Nov 28, 2023 - News

Downtown Chicago tries to attract shoppers with more security

cop on magnificent mile

Police cars with lights flashing have become a fixture on the Magnificent Mile, in part to remind visitors of the expanded police presence in the popular shopping area. Photo: Monica Eng/Axios

Business leaders are touting improved downtown safety in an effort to bring people back to the area this holiday season.

Why it matters: Downtown is still hurting from high office vacancies driven by the pandemic, along with a lingering perception of danger after unrest in 2020.

By the numbers: Chicago's office vacancy rate hit a record 23.7% this fall, Crain's reported, as businesses continue to shed office space and transition employees to remote work.

Yes, but: A new Harris Poll reported by Crain's found that only about 53% of Cook County respondents said they feel safe downtown.

What's happening: Robust downtown policing, better maintained surveillance cameras, more security guards, and a new type of non-shattering glass for storefronts have helped put the incidents of 2020 "in our rearview mirror," Kimberly Bares, CEO of the Magnificent Mile Association, told WBBM.

  • "For some folks, no amount of me or anyone else saying it will convince them. They just have to come down and see it with their own two eyes."

The big picture: Chicago saw the nation's second- and third-highest levels of organized retail theft in 2019 and 2020, but dropped last year to seventh — tied with Sacramento.

What they're saying: Bares credits state legislation and cooperation with retailers often used to resell the stolen goods, in addition to the arrests of Tacarre Harper's crew, linked to hundreds of thousands of dollars in thefts on the Gold Coast.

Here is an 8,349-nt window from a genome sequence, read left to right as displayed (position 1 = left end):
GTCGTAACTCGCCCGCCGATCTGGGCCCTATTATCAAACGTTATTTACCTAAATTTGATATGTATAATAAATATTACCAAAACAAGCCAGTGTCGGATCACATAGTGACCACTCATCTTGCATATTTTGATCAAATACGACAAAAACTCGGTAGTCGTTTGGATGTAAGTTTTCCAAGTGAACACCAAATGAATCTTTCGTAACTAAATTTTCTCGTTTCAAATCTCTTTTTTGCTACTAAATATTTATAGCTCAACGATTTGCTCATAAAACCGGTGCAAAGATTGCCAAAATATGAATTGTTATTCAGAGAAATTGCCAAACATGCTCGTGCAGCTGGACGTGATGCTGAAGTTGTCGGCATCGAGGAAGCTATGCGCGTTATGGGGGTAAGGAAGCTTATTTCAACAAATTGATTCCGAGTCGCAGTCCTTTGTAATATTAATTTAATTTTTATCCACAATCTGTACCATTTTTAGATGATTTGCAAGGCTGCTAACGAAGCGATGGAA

• "They've been put away for 10-12 years, and when that crew was caught and stopped, we saw the number of those kinds of burglaries drop precipitously," Bares told WBBM.

Reality check: Last month the Louis Vuitton store on Michigan Avenue was robbed by a smash-and-grab crew.

  • And year-over-year stats on overall crime in the 18th District, which covers the Mag Mile remain, mixed.are touting improved downtown safety in an effort to bring people back to the area this holiday season.

Why it matters: Downtown is still hurting from high office vacancies driven by the pandemic, along with a lingering perception of danger after unrest in 2020.

By the numbers: Chicago's office vacancy rate hit a record 23.7% this fall, Crain's reported, as businesses continue to shed office space and transition employees to remote work.

  • Meanwhile, the Magnificent Mile district still packs a big economic punch. Last year it saw $3.8 billion in consumer spending, and it accounts for 17% of all Chicago jobs, according to the MMA.

Yes, but: A new Harris Poll reported by Crain's found that only about 53% of Cook County respondents said they feel safe downtown.

What's happening: Robust downtown policing, better maintained surveillance cameras, more security guards, and a new type of non-shattering glass for storefronts have helped put the incidents of 2020 "in our rearview mirror," Kimberly Bares, CEO of the Magnificent Mile Association, told WBBM.

  • "For some folks, no amount of me or anyone else saying it will convince them. They just have to come down and see it with their own two eyes."

The big picture: Chicago saw the nation's second- and third-highest levels of organized retail theft in 2019 and 2020, but dropped last year to seventh — tied with Sacramento.

What they're saying: Bares credits state legislation and cooperation with retailers often used to resell the stolen goods, in addition to the arrests of Tacarre Harper's crew, linked to hundreds of thousands of dollars in thefts on the Gold Coast.

  • "They've been put away for 10-12 years, and when that crew was caught and stopped, we saw the number of those kinds of burglaries drop precipitously," Bares told WBBM.

Reality check: Last month the Louis Vuitton store on Michigan Avenue was robbed by a smash-and-grab crew.

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